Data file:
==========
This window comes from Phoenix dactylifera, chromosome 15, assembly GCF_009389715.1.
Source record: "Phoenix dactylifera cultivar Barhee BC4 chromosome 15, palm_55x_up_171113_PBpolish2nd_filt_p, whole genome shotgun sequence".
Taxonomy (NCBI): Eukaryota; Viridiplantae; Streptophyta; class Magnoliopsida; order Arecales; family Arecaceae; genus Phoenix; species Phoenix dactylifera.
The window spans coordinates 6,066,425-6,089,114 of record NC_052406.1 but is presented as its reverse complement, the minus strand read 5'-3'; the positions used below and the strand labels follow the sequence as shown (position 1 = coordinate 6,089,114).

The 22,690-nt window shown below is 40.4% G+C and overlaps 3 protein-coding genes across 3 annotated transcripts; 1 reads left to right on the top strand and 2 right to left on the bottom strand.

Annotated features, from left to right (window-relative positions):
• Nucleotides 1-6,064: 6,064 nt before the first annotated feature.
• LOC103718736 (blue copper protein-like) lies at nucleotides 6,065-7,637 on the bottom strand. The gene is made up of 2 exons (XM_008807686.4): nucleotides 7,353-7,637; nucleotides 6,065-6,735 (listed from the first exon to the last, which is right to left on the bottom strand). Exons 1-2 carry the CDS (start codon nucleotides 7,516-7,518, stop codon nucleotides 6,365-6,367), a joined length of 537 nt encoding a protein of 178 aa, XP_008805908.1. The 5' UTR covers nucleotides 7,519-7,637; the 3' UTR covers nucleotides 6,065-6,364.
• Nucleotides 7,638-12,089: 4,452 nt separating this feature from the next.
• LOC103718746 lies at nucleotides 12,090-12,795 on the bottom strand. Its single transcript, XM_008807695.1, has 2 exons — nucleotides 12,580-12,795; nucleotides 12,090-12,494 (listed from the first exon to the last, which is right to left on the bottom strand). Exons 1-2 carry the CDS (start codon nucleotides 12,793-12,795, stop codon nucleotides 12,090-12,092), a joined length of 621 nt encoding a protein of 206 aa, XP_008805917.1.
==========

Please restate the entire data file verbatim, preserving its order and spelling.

This window comes from Phoenix dactylifera, chromosome 15, assembly GCF_009389715.1.
Source record: "Phoenix dactylifera cultivar Barhee BC4 chromosome 15, palm_55x_up_171113_PBpolish2nd_filt_p, whole genome shotgun sequence".
Taxonomy (NCBI): Eukaryota; Viridiplantae; Streptophyta; class Magnoliopsida; order Arecales; family Arecaceae; genus Phoenix; species Phoenix dactylifera.
The window spans coordinates 6,066,425-6,089,114 of record NC_052406.1 but is presented as its reverse complement, the minus strand read 5'-3'; the positions used below and the strand labels follow the sequence as shown (position 1 = coordinate 6,089,114).

The 22,690-nt window shown below is 40.4% G+C and overlaps 3 protein-coding genes across 3 annotated transcripts; 1 reads left to right on the top strand and 2 right to left on the bottom strand.

Annotated features, from left to right (window-relative positions):
• Nucleotides 1-6,064: 6,064 nt before the first annotated feature.
• LOC103718736 (blue copper protein-like) lies at nucleotides 6,065-7,637 on the bottom strand. The gene is made up of 2 exons (XM_008807686.4): nucleotides 7,353-7,637; nucleotides 6,065-6,735 (listed from the first exon to the last, which is right to left on the bottom strand). Exons 1-2 carry the CDS (start codon nucleotides 7,516-7,518, stop codon nucleotides 6,365-6,367), a joined length of 537 nt encoding a protein of 178 aa, XP_008805908.1. The 5' UTR covers nucleotides 7,519-7,637; the 3' UTR covers nucleotides 6,065-6,364.
• Nucleotides 7,638-12,089: 4,452 nt separating this feature from the next.
• LOC103718746 lies at nucleotides 12,090-12,795 on the bottom strand. Its single transcript, XM_008807695.1, has 2 exons — nucleotides 12,580-12,795; nucleotides 12,090-12,494 (listed from the first exon to the last, which is right to left on the bottom strand). Exons 1-2 carry the CDS (start codon nucleotides 12,793-12,795, stop codon nucleotides 12,090-12,092), a joined length of 621 nt encoding a protein of 206 aa, XP_008805917.1.